BBI SEM Scanner image

BBI SEM Scanner inforgraphicThe SEM Scanner from BBI Europe has received a Medtech Innovation Briefing (MIB), part of National Institute for Health and Care Excellence (NICE) advice, showcasing its potential to solve a costly NHS problem.

The SEM Scanner objectively alerts clinicians to specific anatomical areas of a patient’s body at increased risk for developing pressure damage, meaning patient risk assessments are performed before visible damage manifests at the skin surface – a world and clinical first.

MIBs are commissioned by NHS England and are designed to support NHS and social care commissioners and staff who are considering using new medical devices. The Briefing includes a description of the SEM Scanner technology, how it is used, its potential role in the pressure ulcer care pathway and also includes a review of relevant published evidence and the likely costs of using the technology.

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BBI CEO Martin Burns welcomed the NICE decision, commenting: “Around 95% of pressure ulcers are preventable. Our singular objective is to reduce pressure injury incidence by helping clinicians make prevention real. Where we have seen our SEM Scanner in use, the results have been dramatic.

“This briefing will help avoid the need for organisations to produce similar information locally, saving staff time and resources.  When you consider that the average prevention cost of using the SEM Scanner works out at just £1.50 per patient per day, we believe that we have game-changer technology available now in the UK.”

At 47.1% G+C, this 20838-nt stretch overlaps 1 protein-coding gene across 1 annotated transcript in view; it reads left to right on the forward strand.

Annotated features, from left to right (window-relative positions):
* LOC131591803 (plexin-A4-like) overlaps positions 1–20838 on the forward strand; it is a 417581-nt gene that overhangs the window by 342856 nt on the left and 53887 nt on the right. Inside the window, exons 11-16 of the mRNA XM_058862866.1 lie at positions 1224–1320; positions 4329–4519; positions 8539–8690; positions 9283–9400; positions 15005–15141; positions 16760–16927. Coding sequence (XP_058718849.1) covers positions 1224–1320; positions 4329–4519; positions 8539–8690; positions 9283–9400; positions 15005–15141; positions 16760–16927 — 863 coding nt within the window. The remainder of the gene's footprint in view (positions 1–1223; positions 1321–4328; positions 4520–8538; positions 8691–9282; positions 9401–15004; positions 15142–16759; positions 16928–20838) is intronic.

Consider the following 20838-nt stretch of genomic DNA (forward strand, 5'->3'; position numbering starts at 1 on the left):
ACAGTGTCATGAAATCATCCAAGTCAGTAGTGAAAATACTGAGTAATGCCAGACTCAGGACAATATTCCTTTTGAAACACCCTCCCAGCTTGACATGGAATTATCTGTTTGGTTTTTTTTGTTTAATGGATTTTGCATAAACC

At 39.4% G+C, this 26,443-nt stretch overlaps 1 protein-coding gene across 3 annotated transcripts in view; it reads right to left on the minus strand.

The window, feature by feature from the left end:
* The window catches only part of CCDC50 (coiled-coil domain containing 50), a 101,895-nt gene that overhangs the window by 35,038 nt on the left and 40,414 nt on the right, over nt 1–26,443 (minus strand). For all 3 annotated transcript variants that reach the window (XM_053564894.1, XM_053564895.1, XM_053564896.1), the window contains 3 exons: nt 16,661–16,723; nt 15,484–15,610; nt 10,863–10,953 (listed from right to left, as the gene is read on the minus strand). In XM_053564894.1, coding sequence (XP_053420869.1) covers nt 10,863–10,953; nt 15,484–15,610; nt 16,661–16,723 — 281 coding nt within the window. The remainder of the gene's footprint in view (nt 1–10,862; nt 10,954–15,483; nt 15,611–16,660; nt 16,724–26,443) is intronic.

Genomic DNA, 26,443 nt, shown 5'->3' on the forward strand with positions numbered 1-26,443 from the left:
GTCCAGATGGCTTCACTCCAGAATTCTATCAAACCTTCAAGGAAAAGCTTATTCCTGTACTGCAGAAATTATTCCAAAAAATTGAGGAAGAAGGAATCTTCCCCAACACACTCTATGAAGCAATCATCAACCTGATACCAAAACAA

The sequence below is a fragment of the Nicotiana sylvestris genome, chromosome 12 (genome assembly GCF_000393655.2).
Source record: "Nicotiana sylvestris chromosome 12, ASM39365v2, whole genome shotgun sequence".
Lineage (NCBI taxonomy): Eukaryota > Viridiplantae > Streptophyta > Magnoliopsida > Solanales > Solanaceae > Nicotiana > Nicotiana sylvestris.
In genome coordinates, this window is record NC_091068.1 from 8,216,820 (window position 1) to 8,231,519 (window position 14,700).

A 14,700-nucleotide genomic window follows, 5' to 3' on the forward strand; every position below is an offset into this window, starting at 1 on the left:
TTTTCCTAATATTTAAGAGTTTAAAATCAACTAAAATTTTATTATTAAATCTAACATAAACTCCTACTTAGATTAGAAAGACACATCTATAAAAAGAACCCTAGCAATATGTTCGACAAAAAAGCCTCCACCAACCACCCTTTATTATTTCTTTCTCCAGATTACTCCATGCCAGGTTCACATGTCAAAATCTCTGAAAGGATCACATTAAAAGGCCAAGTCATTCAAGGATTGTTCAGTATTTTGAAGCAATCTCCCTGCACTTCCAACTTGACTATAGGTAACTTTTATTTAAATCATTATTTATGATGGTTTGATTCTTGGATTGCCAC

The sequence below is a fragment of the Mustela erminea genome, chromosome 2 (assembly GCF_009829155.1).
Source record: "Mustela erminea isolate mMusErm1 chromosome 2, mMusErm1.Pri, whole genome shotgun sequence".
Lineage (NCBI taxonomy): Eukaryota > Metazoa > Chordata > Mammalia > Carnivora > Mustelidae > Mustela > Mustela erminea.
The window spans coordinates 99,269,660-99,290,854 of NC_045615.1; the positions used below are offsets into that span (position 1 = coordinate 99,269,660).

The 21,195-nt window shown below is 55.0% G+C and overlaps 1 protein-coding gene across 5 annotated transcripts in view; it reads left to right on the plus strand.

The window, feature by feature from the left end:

2018 data from NHS Improvement showed that treating pressure damage costs the NHS almost £4 million per day; with 1,700-2,000 patients per month developing pressure ulcers.

Figures obtained under a Freedom of Information request from NHS Resolution reveal the increasing financial impact of pressure ulcer claims against NHS Trusts from the year 2014/15 to 2017/18:

  • 43 percent increase in the number of claims received for pressure ulcers from 279 to 399
  • A total of £72,404,574 paid in claims during these four years and an increase of 53 percent from £13,618,669 (2014/15) to £20,828,669 (2017/18)

Glenn Smith, Nurse Prescriber at St Helen’s Medical Centre was contacted by NICE as an expert adviser. Glenn was the Tissue Viability and Nutrition Senior CNS/Patient Safety Lead in 2017 when the SEM Scanner was in use at the Isle of Wight NHS Trust.

Glenn commented: “I am aware that the SEM Scanner has been available in the UK now for a few years and that BBI have been gradually building their clinical evidence – this review from NICE, which is one of the highest health technology assessments in the UK,  now supports the fact that the SEM Scanner could be a frontline technology that could transform how we care for patients at risk of pressure ulcers.”

The Marie Curie Hospice, Newcastle, was the first to deploy the SEM Scanner in a hospice setting, starting with a six-month trial in November 2017 which helped reduce incidences of pressure ulcers by nearly 50 percent. This led to them winning an Innovation in Care Award 2018 from Hospice UK.

The SEM Scanner has received numerous industry awards, including the Journal of Wound Care’s Most Innovative Product (2018) and the Health Service Journal’s Partnership Award for Best Innovation in Medical Technology (2018).

BBI’s Medtech Innovation Briefing can be viewed here

BBI is a pioneer in modernising healthcare with biometric sensor technology for early detection and monitoring of chronic, preventable conditions in collaboration with clinicians.

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